Dublin Vietnamese revamp former French-fusion bistro

A DEARLY departed and sorely missed friend who made his career in the military once imparted that if you are going to experience cuisine in its authentic form its best to go to the source.

And if long-distance travel isn’t an option then hunt up the closest thing to it nearer to home.

Just opened on Upper Leeson Street in Dublin City Ireland, Indo-Chine Restaurant amazed in its nod to flavours rooted in India and China and all points in between with just a bit of French flavour added to the mix (best brought to comestible life in fluffy and light Indochinese spiced beignets, as delicious as anything served up at the legendary Café Du Monde in New Orleans USA and pandan-scented crème caramel each for €7.50). The place is currently in transition, being remade from its former incarnation to a place serving high-end, Asian and Indian influenced cuisine and weekend brunch.

Indo-Chine on Upper Leeson Street near Dublin City’s canal

At Indo-Chine, Sundays are all about brunch for €14 alongside a delightful selection of pastries while evenings bring a wide assortment of moderately high priced options inspired by their Silk Road roots paired with an absolutely divine list of wines. The brunch options though invite settling in with the weekend newspapers or a good book or even better, among friends.

Along with a comprehensive wine list Indo-Chine serves up a delightful selection of spirits and cocktails

Street views and all the action in the kitchen is served up at Indo-Chine

Find a quiet corner to relax and enjoy Indo-Chine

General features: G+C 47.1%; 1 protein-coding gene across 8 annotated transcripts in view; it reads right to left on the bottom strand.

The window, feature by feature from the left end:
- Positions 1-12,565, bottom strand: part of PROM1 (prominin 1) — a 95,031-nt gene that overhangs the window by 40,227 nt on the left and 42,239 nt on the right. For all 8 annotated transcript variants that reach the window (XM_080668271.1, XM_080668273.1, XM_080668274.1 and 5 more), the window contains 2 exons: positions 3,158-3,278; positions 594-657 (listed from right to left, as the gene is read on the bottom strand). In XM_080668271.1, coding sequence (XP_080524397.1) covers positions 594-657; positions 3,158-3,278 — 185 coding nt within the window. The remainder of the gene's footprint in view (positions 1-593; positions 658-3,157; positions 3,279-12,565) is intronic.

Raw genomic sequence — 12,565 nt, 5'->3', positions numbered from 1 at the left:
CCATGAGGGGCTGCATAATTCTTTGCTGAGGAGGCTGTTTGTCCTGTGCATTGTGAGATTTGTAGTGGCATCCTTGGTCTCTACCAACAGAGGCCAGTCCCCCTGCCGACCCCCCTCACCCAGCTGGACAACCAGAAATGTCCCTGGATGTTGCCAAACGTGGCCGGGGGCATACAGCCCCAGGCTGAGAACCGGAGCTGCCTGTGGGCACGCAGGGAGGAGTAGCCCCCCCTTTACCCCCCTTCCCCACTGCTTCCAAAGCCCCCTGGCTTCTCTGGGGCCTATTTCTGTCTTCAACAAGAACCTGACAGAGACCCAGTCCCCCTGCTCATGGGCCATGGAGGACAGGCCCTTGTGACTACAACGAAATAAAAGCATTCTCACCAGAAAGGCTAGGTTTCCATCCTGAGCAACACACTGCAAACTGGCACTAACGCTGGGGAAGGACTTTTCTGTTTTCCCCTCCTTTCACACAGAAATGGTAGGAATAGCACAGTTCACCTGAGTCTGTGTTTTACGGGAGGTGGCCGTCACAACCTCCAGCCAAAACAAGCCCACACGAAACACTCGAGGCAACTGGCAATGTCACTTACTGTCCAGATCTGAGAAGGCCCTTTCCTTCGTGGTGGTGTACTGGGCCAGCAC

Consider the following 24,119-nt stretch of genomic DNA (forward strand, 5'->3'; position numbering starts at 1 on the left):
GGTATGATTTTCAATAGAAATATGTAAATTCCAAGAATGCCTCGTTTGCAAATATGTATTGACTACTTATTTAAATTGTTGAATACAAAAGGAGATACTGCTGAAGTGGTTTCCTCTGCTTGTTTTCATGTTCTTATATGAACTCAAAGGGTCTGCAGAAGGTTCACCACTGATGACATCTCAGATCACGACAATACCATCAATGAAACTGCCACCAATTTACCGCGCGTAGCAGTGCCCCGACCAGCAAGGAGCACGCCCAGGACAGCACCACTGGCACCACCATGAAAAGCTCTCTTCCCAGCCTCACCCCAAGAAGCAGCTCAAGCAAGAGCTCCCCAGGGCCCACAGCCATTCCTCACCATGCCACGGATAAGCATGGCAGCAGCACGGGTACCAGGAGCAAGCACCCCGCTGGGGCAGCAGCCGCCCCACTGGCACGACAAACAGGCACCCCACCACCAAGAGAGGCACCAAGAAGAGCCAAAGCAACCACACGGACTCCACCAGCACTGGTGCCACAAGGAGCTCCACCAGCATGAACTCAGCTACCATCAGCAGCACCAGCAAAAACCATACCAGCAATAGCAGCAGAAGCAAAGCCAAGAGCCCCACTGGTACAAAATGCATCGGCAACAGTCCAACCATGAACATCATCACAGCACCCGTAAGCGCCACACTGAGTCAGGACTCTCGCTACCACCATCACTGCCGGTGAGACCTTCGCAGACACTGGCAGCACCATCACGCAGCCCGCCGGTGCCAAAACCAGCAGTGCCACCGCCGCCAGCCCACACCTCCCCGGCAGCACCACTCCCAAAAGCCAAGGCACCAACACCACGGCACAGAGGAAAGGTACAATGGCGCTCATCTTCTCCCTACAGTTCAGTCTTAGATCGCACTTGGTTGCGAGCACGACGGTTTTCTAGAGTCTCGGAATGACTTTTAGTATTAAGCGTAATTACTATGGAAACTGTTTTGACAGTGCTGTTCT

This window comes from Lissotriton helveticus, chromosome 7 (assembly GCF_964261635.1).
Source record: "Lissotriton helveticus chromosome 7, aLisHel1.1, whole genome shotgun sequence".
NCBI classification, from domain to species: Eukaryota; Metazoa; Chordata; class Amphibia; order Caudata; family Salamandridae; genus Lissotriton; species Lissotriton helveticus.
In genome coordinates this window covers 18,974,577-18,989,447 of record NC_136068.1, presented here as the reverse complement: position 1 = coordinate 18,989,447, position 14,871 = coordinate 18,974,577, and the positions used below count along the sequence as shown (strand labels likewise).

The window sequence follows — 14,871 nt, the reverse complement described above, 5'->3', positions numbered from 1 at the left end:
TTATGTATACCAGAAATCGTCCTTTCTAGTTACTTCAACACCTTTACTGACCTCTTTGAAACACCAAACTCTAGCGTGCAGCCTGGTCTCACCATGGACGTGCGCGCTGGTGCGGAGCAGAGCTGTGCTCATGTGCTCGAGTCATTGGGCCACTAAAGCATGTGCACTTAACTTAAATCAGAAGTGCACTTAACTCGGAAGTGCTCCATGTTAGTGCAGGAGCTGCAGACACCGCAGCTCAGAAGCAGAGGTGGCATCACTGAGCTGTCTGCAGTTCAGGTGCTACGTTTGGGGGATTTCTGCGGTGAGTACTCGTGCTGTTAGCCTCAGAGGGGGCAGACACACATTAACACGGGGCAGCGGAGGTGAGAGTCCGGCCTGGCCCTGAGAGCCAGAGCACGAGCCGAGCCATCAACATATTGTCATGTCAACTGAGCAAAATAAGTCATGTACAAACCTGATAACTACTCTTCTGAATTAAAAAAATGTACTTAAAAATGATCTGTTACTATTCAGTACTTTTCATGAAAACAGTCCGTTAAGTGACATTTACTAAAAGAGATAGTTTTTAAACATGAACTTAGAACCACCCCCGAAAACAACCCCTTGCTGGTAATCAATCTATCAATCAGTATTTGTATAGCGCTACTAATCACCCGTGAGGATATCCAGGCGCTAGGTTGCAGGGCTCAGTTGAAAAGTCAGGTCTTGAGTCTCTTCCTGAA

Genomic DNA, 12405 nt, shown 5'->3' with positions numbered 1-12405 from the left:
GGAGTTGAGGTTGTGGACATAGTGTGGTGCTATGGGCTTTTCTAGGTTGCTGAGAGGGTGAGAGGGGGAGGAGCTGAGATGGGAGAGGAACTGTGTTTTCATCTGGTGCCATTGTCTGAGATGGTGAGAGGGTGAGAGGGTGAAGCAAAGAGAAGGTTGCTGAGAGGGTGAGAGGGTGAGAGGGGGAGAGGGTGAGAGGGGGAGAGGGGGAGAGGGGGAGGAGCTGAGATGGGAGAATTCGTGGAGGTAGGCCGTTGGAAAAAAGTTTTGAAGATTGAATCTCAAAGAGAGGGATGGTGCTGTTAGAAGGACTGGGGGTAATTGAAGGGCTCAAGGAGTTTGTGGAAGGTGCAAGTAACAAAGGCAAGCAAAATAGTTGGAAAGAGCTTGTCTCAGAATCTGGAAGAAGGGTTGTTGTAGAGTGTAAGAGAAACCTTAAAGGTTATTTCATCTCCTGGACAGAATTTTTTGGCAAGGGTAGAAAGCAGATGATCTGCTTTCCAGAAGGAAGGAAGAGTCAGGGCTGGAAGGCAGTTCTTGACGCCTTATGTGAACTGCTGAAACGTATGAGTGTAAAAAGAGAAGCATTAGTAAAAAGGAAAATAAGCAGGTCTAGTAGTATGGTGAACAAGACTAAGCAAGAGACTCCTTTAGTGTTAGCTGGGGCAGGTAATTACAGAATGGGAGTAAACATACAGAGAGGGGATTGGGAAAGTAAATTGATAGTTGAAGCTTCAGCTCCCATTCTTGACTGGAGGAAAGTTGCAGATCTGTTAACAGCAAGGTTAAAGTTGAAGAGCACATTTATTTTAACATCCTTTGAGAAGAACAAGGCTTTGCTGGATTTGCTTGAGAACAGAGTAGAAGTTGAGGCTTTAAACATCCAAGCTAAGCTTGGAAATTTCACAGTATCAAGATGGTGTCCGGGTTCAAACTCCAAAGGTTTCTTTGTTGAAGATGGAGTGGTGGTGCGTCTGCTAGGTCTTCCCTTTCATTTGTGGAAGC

Kedgeree, a dish that’s been around forever and a day (popularised during the Edwardian Era) has been revamped for brunch to reflect its Asian roots in rice steeped in curry sauce and teeming with substantial prawns. Topped off with a poached egg (rather than the Scottish hard-boiled or scrambled) there was just enough spice for most palates to enjoy. The French-inspired Banh Mi is giving the street food seen a run for its money and the Indo-Chine version was voted as a fine example, filled with meatballs, pickled vegetables and mild spices along with kewpie mayonnaise (from the egg yolk rather than the whole egg) and served on a baguette.

Banh Mi, a Vietnamese favourite inspired by French cuisine

The classic Kedgeree, revamped for Indo-Chine

Upstairs at Indo-Chine, an ideal space overlooking Upper Leeson Street for small gatherings

Still at the helm is Chef Philip Hughes so expect a gradual introduction of cuisine inspired by the food of Viet Nam with a hint of France. Indo-Chine is a place that inspires comfort and welcome that in its location near the canal, is definitely one to enjoy.

For bookings see OpenTable online at https://www.opentable.ie


Tags: Food and Drink Indochinese Street Food

Image credits: Kim Mullahey

Kim Mullahey

Kim Mullahey is Pynck.com’s Ireland Correspondent. She holds an honours undergraduate degree in Interdisciplinary Studies from the University of Chicago and has taught Adult Education Creative Writing Studies. Through a media career spanning nearly 25 years Kim has written and photographed regional news, national and international horse sports, fashion and lifestyle. Kim lives with her husband and son in Kildare Ireland, and a stray marmalade cat who has adopted the family.

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